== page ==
What gives whisky the right to call itself a ‘Speyside’

Forres is the start of the Malt Whisky Trail and home to the first ‘Speyside’ distillery you’ll come across if travelling east – Benromach. But it’s nearer to the Findhorn than the Spey, so what actually makes any whisky a Speyside whisky?

By Vic Cameron

Speyside is one of the five whisky regions as recognised by the Scotch Whisky Association (SWA); the others being Highland, Lowland, Islay and Campbeltown.

It used to be said that each region had unique characteristics which impact the flavour of the whisky, with Speyside being known for a rich, deep and fruity style.

Geography and tourism

I don’t believe this is the case anymore. It is now purely a geographical (and tourism) classification for Scotch whisky distilleries in my opinion, and irrelevant with regards to style and flavour. For example you can now buy peated whisky from every region, and not just from Islay and the islands in the Highlands. Rich, deep, and fruity drams can also be found all over this wee country.

With 51 active distilleries (at the time of writing) Speyside is the ‘biggest’ whisky region in Scotland having the most sites within its borders; Highland comes a close second and is catching up!

It is also the most famous whisky area, known the world over for iconic brands such as The Macallan, Glenlivet and Glenfiddich. It also contains some of my personal favourites including Benromach, Glen Moray, Tamdhu and Tormore.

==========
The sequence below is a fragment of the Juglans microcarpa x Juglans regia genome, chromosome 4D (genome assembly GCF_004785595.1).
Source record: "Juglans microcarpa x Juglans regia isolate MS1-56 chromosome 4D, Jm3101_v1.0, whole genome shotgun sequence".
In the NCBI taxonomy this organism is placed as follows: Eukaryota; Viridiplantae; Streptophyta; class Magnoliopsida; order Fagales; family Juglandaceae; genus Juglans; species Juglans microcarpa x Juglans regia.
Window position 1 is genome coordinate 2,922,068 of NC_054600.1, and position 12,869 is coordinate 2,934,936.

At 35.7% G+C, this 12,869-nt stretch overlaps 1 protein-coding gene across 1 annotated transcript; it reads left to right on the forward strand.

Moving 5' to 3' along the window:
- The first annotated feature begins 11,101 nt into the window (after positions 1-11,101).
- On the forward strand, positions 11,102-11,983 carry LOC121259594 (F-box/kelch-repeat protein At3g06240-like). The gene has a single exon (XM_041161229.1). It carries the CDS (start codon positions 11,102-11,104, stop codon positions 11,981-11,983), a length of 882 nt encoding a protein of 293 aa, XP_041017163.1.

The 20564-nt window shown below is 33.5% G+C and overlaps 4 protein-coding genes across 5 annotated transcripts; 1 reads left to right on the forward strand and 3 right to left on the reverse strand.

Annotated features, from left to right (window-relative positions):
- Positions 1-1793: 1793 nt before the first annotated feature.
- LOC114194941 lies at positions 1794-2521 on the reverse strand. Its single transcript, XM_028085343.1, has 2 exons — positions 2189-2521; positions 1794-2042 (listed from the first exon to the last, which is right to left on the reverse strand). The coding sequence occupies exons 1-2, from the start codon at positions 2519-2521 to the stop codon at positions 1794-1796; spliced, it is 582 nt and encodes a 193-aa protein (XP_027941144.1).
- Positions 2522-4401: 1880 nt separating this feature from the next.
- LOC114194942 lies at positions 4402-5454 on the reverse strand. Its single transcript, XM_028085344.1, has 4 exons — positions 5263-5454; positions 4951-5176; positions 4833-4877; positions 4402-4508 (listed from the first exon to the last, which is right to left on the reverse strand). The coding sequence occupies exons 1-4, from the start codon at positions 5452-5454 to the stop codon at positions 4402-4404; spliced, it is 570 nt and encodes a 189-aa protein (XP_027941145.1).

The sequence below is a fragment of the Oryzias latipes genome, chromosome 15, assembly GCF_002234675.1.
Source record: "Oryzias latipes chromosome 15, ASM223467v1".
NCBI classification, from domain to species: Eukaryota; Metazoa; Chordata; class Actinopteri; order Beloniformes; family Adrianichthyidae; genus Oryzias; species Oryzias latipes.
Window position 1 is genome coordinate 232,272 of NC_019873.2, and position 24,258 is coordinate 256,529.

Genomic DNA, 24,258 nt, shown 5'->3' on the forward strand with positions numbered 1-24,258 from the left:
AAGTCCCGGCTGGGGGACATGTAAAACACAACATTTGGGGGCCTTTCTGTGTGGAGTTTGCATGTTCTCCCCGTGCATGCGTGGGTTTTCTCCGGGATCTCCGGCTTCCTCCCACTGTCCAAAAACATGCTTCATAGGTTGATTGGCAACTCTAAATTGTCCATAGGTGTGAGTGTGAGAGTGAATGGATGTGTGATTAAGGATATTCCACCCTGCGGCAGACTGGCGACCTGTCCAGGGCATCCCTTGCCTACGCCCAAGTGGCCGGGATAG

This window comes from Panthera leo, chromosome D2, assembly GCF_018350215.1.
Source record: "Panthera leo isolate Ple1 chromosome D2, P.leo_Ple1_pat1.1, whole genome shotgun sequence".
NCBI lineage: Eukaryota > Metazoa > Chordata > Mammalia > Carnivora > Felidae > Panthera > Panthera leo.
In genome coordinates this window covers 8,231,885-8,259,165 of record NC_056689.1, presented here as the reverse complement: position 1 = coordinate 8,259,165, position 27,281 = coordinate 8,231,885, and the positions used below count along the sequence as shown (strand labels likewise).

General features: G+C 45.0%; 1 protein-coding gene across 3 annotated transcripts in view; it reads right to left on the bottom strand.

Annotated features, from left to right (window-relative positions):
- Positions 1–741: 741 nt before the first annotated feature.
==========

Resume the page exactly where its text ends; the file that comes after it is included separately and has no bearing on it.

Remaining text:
What actually determines ‘Speyside’

So, how is Speyside defined? Is it those distilleries on or near the River Spey? Or even the distilleries that use water from the River Spey? Well, no, it is not that simple.

I remember having been told that we are talking about distilleries within the catchment area of the rivers Findhorn, Lossie, Spey, and Deveron. This is also not 100% correct. If the Scotch Whisky Regulations are examined, we see something slightly different.

As defined in the Scotch Whisky Regulations,

(c) “Speyside”, comprising—

(i) the wards of Buckie, Elgin City North, Elgin City South, Fochabers Lhanbryde, Forres, Heldon and Laich, Keith and Cullen and Speyside Glenlivet of the Moray Council as those wards are constituted in the Moray (Electoral Arrangements) Order 2006 (2); and

(ii) the Badenoch and Strathspey ward of the Highland Council as that ward is constituted in the Highland (Electoral Arrangements) Order 2006(3).


If you don’t live in or around Speyside (and maybe even if you do) this may sound a touch confusing. So, go and grab a map, and let me try and make this a bit clearer.

The Speyside region covers from Benromach (near Forres) in the west, to Knockdhu (between Huntly and Portsoy in the east), to Speyside (near Kingussie in the south) and all the distilleries in between.

We also have the confusion of the regulations allowing distilleries in Speyside calling themselves a Highland distillery, for example The Macallan; but that’s another story.

But don’t worry, just keep enjoying your whisky, from whoever and wherever you purchase it.

Slainte Mhath.

About the author

Vic Cameron is a whisky consultant and regular contributor to Visit Forres, and can be contacted on 07738 260550 or [email protected]

Websites: www.vcconsultant.co.uk or www.whiskyminister.co.uk

Or you can follow Vic on his social networks
Instagram: @thewhiskyminister
Facebook: @The Whisky Minister
Twitter: @WhiskyNoser

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